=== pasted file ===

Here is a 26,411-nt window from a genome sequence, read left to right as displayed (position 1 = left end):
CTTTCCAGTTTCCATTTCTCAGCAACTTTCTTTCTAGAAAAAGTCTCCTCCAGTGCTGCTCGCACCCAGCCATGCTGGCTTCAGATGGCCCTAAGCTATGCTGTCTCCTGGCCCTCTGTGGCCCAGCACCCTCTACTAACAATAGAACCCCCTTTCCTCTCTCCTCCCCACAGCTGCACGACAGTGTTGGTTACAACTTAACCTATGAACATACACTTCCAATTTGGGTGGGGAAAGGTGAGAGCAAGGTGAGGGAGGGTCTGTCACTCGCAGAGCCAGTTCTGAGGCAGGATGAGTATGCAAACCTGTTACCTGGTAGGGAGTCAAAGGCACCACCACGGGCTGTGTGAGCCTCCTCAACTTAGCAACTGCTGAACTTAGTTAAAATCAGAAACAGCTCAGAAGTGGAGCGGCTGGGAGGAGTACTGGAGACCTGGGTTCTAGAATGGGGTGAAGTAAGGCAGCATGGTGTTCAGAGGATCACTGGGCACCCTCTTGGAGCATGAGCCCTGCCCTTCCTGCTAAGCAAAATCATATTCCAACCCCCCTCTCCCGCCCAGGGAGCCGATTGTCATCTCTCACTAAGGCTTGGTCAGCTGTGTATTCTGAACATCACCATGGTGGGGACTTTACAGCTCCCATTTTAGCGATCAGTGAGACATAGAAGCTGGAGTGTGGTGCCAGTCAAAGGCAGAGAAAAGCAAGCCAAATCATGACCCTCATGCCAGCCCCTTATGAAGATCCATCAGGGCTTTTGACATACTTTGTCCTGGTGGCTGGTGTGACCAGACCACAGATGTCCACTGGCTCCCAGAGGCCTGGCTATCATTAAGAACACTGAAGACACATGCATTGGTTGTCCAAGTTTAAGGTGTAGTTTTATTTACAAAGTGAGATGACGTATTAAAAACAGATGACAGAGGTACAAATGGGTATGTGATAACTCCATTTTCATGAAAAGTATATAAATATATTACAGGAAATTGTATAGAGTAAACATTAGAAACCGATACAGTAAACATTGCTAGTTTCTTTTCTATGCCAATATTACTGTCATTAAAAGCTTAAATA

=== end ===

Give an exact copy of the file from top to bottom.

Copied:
Here is a 26,411-nt window from a genome sequence, read left to right as displayed (position 1 = left end):
CTTTCCAGTTTCCATTTCTCAGCAACTTTCTTTCTAGAAAAAGTCTCCTCCAGTGCTGCTCGCACCCAGCCATGCTGGCTTCAGATGGCCCTAAGCTATGCTGTCTCCTGGCCCTCTGTGGCCCAGCACCCTCTACTAACAATAGAACCCCCTTTCCTCTCTCCTCCCCACAGCTGCACGACAGTGTTGGTTACAACTTAACCTATGAACATACACTTCCAATTTGGGTGGGGAAAGGTGAGAGCAAGGTGAGGGAGGGTCTGTCACTCGCAGAGCCAGTTCTGAGGCAGGATGAGTATGCAAACCTGTTACCTGGTAGGGAGTCAAAGGCACCACCACGGGCTGTGTGAGCCTCCTCAACTTAGCAACTGCTGAACTTAGTTAAAATCAGAAACAGCTCAGAAGTGGAGCGGCTGGGAGGAGTACTGGAGACCTGGGTTCTAGAATGGGGTGAAGTAAGGCAGCATGGTGTTCAGAGGATCACTGGGCACCCTCTTGGAGCATGAGCCCTGCCCTTCCTGCTAAGCAAAATCATATTCCAACCCCCCTCTCCCGCCCAGGGAGCCGATTGTCATCTCTCACTAAGGCTTGGTCAGCTGTGTATTCTGAACATCACCATGGTGGGGACTTTACAGCTCCCATTTTAGCGATCAGTGAGACATAGAAGCTGGAGTGTGGTGCCAGTCAAAGGCAGAGAAAAGCAAGCCAAATCATGACCCTCATGCCAGCCCCTTATGAAGATCCATCAGGGCTTTTGACATACTTTGTCCTGGTGGCTGGTGTGACCAGACCACAGATGTCCACTGGCTCCCAGAGGCCTGGCTATCATTAAGAACACTGAAGACACATGCATTGGTTGTCCAAGTTTAAGGTGTAGTTTTATTTACAAAGTGAGATGACGTATTAAAAACAGATGACAGAGGTACAAATGGGTATGTGATAACTCCATTTTCATGAAAAGTATATAAATATATTACAGGAAATTGTATAGAGTAAACATTAGAAACCGATACAGTAAACATTGCTAGTTTCTTTTCTATGCCAATATTACTGTCATTAAAAGCTTAAATA